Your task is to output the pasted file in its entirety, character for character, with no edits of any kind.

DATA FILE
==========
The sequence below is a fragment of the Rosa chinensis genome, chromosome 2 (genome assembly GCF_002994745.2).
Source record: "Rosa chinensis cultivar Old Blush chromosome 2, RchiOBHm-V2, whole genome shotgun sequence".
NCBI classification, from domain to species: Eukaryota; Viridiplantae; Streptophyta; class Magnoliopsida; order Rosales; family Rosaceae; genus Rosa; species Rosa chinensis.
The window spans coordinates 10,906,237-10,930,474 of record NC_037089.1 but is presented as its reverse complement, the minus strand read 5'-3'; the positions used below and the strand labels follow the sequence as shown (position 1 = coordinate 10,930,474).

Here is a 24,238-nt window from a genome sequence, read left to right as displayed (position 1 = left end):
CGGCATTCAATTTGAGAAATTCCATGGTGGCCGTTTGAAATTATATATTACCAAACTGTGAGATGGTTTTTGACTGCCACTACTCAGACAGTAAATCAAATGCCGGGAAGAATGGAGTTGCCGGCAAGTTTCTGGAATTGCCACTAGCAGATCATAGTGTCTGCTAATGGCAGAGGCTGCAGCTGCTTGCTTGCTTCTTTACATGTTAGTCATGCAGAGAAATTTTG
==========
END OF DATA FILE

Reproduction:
The sequence below is a fragment of the Rosa chinensis genome, chromosome 2 (genome assembly GCF_002994745.2).
Source record: "Rosa chinensis cultivar Old Blush chromosome 2, RchiOBHm-V2, whole genome shotgun sequence".
NCBI classification, from domain to species: Eukaryota; Viridiplantae; Streptophyta; class Magnoliopsida; order Rosales; family Rosaceae; genus Rosa; species Rosa chinensis.
The window spans coordinates 10,906,237-10,930,474 of record NC_037089.1 but is presented as its reverse complement, the minus strand read 5'-3'; the positions used below and the strand labels follow the sequence as shown (position 1 = coordinate 10,930,474).

Here is a 24,238-nt window from a genome sequence, read left to right as displayed (position 1 = left end):
CGGCATTCAATTTGAGAAATTCCATGGTGGCCGTTTGAAATTATATATTACCAAACTGTGAGATGGTTTTTGACTGCCACTACTCAGACAGTAAATCAAATGCCGGGAAGAATGGAGTTGCCGGCAAGTTTCTGGAATTGCCACTAGCAGATCATAGTGTCTGCTAATGGCAGAGGCTGCAGCTGCTTGCTTGCTTCTTTACATGTTAGTCATGCAGAGAAATTTTG